The most dangerous skies for pilots are in Alaska -- where many of the country's 72 fatalities occurred last year.
More than 10,000 professional pilots work in Alaska, often ferrying cargo and passengers to isolated towns or dropping hunters or fishermen into remote areas.
Many fly older planes and are inexperienced and unfamiliar with the state's challenging terrain and weather conditions, said Will Johnson, owner of Yute Air Taxi, a charter service operated out of Fairbanks and Anchorage.
"They come here trying to build time for careers in the Lower 48," he said. However, while building that experience, they might find themselves in a patch of thick clouds and accidentally fly straight into a mountain slope, he said.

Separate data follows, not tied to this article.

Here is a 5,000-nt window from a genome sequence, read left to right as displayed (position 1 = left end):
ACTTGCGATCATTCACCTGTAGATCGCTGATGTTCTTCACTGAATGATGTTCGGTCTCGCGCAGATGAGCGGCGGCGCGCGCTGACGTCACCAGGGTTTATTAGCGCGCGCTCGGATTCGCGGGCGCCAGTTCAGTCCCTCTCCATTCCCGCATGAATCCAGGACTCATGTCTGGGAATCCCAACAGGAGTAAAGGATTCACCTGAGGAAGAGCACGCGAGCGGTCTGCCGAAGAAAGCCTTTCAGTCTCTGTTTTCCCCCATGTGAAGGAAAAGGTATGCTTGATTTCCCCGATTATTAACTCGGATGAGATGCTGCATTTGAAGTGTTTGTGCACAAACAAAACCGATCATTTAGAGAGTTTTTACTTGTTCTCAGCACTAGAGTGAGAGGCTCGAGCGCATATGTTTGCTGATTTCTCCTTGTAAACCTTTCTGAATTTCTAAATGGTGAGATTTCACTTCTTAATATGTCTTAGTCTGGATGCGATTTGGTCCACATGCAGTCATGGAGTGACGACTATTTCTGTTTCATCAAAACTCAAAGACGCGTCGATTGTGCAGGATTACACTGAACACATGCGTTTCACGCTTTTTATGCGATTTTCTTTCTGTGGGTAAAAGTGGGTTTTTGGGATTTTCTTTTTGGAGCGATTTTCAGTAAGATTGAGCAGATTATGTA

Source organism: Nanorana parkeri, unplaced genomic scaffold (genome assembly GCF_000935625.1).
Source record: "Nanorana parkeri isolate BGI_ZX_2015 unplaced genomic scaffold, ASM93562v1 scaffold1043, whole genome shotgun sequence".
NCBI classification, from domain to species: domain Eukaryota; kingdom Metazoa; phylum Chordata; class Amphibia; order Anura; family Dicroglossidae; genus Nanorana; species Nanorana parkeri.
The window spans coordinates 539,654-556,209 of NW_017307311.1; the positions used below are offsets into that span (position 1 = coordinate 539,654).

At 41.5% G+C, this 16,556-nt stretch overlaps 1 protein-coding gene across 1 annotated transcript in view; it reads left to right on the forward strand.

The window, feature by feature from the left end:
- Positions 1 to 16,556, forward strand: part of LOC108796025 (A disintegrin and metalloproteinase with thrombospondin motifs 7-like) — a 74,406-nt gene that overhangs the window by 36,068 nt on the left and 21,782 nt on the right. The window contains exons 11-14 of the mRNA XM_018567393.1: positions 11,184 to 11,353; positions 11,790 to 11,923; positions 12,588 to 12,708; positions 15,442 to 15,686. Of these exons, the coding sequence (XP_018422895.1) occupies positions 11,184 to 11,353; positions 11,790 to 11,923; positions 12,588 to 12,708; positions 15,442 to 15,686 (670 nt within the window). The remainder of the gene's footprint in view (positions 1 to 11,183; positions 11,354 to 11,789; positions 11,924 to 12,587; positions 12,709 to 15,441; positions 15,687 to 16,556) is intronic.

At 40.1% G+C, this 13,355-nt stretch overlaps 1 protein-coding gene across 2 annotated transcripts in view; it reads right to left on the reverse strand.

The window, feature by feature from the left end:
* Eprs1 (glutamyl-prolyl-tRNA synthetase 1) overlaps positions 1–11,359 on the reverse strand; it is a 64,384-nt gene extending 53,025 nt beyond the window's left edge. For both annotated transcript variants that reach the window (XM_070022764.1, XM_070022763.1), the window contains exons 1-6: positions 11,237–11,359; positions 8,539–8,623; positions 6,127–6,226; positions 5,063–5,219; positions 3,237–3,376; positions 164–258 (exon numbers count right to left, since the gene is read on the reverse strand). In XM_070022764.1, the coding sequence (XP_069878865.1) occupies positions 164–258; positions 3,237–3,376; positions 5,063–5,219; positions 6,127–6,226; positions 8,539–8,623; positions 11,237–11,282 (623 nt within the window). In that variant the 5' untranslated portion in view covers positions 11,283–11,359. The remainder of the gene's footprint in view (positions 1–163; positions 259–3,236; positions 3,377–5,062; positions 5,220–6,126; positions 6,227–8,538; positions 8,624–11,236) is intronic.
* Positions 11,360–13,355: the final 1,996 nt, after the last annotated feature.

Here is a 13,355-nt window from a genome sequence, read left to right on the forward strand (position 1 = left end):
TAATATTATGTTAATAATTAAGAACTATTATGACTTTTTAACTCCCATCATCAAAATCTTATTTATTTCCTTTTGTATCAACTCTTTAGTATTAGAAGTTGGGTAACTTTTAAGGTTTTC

New electronic systems that provide better information about weather, terrain and air traffic have improved safety. And cameras have been set up all over the state so pilots can better see the conditions they're heading into.
Job postings for skilled factory workers have surged 152% since 2009, an indication that domestic manufacturing is on a comeback.
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